Okay. We get it. You can’t seem to land a good salesperson on your team. Perhaps it’s the unmatched fate, perhaps it’s the bad luck, or perhaps it’s all in you. Here, Rekruta has compiled 10 reasons why your sales hiring often ends up badly.
1. You don’t fully understand the role of sales.
You need to know that not all sales positions are the same. Some positions might need different approaches or types of persons. You need to map out and determine the type of persons that can fit into specific positions. Perhaps you need a hunter who can score new clients (check out the tips by Jenny Jedeikin from LinkedIn Talent Solutions here), or maybe you need someone who can nurture the existing client base or a farmer instead.
2. You’re not looking at the right places.
Most sales position lookers that are in job portals (e.g: Monsters, Jobstreet) right now are either fresh grads, or people who don’t possess the best skills for sales. The top performers in sales area are likely to be already employed and not spending their time scouring job boards. If you want these golden sales people, you need to do your homework and source them specifically. You can use referrals or LinkedIn to find out if this person is the one for you.
3. You’re not listening during in the interviews.
Most hiring managers are so desperate to hire a salesperson and they often turn the interview into a sales pitch, where they do all the talking instead of listening and making an objective assessment on the candidate’s skills and experiences. Do them a favor, ask the right questions, and listen very closely so that you know if this person is the one or not.
4. You’re hiring the one that’s available, not the one you need.
Great salespeople only make up between 10-15% of the total sales population, and many hiring leaders are realizing that attracting and hiring the best salespeople takes a big chunk of time, effort, and resources. This leads to them simply trying to fill a vacant seat without actually taking time to hire. The solution? Have a continuous hiring and build your talent database you can always go to whenever there’s an empty spot.
5. You’re not conducting enough reference checks.
Embrace that reference checks that you often dread, because it might be your last way of knowing whether the candidate you’re processing now actually has the skills they are talking about or not. The best references an employer can contact are those who were in a management position, equipped with the ability to comment on a candidate’s work habits and selling success, and those not necessarily provided by the candidates.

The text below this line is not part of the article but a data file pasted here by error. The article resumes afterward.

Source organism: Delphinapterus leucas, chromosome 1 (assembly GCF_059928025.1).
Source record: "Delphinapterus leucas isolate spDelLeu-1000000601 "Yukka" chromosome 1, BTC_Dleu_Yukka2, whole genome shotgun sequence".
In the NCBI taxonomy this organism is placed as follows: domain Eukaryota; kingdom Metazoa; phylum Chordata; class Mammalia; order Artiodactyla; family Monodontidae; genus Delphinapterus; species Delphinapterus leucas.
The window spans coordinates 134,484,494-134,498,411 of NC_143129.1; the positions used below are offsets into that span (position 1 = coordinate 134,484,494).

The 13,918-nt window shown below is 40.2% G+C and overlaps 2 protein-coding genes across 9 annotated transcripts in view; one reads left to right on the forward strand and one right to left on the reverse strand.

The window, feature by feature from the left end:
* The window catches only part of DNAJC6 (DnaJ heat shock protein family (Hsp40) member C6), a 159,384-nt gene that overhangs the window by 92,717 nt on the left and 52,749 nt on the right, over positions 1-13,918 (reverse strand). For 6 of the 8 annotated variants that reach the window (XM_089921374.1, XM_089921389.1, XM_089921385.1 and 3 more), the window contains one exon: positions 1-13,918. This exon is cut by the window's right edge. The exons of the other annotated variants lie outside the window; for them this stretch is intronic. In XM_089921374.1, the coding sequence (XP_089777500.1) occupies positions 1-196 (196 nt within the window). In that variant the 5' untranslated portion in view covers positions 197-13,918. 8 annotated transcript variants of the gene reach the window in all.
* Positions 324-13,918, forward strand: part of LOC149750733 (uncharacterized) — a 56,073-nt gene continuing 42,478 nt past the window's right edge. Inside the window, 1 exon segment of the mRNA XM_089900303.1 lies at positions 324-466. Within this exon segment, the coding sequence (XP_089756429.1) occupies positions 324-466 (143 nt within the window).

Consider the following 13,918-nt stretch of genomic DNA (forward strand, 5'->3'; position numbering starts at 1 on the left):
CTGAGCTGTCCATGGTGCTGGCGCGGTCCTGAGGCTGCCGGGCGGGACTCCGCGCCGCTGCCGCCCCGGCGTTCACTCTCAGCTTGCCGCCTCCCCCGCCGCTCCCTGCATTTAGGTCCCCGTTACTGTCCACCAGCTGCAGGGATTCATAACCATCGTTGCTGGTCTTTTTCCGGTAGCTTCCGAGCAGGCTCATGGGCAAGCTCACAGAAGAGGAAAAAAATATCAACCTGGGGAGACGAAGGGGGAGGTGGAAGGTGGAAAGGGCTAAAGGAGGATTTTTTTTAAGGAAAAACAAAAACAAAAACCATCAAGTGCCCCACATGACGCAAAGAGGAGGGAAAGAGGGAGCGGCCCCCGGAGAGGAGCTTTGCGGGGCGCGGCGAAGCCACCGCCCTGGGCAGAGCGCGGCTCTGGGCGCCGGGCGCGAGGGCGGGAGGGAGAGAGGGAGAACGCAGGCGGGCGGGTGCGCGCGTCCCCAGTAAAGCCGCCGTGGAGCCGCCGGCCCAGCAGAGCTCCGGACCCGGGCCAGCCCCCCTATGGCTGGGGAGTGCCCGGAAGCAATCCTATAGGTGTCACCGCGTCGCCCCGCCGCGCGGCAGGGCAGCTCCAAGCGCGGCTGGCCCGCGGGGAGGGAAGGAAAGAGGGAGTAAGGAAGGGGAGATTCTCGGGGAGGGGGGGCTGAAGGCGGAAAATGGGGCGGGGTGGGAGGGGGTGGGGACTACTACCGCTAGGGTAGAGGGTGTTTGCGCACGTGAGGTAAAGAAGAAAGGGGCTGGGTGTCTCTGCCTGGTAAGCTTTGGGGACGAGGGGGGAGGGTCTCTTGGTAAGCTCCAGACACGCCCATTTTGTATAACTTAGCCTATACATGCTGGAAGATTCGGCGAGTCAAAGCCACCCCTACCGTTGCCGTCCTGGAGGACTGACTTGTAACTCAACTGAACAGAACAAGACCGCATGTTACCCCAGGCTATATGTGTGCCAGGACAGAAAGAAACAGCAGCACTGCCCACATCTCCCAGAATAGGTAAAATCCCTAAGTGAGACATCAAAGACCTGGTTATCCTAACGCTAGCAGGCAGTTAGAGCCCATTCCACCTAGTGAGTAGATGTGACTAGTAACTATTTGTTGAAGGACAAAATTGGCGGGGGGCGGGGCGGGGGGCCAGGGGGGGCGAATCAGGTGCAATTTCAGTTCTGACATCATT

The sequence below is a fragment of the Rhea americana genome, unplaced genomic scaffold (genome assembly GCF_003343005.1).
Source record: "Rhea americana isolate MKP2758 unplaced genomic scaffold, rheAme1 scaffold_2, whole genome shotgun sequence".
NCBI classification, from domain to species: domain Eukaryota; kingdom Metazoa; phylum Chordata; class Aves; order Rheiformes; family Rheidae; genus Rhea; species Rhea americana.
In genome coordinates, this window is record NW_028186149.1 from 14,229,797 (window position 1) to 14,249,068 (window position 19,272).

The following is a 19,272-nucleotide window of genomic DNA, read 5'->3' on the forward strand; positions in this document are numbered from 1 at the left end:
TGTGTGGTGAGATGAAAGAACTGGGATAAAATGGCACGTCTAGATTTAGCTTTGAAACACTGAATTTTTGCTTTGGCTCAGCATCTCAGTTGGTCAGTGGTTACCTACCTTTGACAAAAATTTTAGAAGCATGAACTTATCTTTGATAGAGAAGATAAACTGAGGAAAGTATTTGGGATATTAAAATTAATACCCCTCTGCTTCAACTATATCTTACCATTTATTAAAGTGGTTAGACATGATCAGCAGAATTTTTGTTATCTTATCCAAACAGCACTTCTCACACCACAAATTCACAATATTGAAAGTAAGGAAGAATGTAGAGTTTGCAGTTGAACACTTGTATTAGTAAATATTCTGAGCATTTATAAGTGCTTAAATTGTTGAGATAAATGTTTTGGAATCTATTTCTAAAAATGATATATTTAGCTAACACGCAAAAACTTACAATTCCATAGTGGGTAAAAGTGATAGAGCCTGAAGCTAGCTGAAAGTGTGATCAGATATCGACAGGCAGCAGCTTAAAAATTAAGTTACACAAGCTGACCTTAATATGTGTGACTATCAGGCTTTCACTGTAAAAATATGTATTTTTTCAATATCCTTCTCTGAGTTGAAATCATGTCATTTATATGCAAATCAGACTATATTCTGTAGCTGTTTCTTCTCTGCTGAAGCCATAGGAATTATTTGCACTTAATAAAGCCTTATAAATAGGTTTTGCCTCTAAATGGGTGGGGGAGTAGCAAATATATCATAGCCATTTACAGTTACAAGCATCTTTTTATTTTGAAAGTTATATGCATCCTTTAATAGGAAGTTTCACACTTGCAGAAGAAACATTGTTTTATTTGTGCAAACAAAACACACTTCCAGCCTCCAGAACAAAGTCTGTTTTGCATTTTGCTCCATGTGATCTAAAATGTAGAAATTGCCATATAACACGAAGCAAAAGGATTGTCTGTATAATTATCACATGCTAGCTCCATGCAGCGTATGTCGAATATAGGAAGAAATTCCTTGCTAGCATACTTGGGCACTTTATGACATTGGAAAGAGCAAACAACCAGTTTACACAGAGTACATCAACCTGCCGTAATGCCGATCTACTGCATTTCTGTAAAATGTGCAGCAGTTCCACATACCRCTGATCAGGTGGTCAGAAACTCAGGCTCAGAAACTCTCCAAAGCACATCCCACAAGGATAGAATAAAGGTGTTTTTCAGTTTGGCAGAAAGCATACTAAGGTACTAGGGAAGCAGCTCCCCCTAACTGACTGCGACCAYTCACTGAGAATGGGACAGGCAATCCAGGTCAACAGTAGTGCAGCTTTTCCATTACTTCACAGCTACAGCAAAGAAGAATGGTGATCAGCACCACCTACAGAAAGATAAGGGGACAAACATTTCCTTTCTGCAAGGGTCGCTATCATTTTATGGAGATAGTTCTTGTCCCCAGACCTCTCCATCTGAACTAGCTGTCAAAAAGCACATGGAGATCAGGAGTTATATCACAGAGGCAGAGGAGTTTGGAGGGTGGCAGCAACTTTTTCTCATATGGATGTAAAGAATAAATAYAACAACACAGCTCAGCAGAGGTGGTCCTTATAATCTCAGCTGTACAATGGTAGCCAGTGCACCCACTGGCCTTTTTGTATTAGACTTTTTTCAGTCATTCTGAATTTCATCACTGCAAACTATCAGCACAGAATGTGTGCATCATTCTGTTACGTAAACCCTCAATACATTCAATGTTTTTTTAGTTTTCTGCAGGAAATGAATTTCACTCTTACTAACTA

6. You have too much trust in your gut.
You know that feeling when you feel like this is the one? Yeah, that feeling doesn’t always speak truth. Have a coordinated hiring process with at least three stages of interviews with all the relevant users and yourself to mitigate yourself from the risk of being bias.
7. You don’t have good on-boarding program.
The recruitment process does not end with the offer letter. Without a good on-boarding program, the new hires might feel under-appreciated, perform less in the job, and have a higher chance to move to another job in a short time. Implement a serious, effective on-boarding process and create a good impression of your company to your new hires.
8. You don’t have good online branding.
This often comes with newly made startups. You know you have great vision and product, but no one knows you yet. This also translates to your employees. You’re having trouble recruiting, because no one wants to join your company. They never even heard of you before. What now? Team up with your marketing team, and create good exposure of online branding to attract these sales talents to your team much easily.
9. Your compensation plan sucks.
Let’s face it. No one wants to be hired by a flat compensation plan. In fact, most salespeople rank it at the top of their list as the most important factor when debating whether or not to consider an employment opportunity. Remember to keep your compensation plan simple, stable, and timely between the salary and the commission payout.
10. Your candidates do not have the Sales Gene.
The last but not least; your candidates simply do not have what it takes to be a sales performer. The sales gene is one of the most important elements a hiring manager needs to consider, yet the hardest to evaluate. Look for key indicators of Sales gene in your interviews or use third-party psychometric assessments. Sales gene consists of the sum of the key traits great salespeople possess either through genetics, education and learning, or successful job experience.
So, what do you think? Do you feel like you have done one or more things we mention above? Feel free to talk about it in the comment section below.
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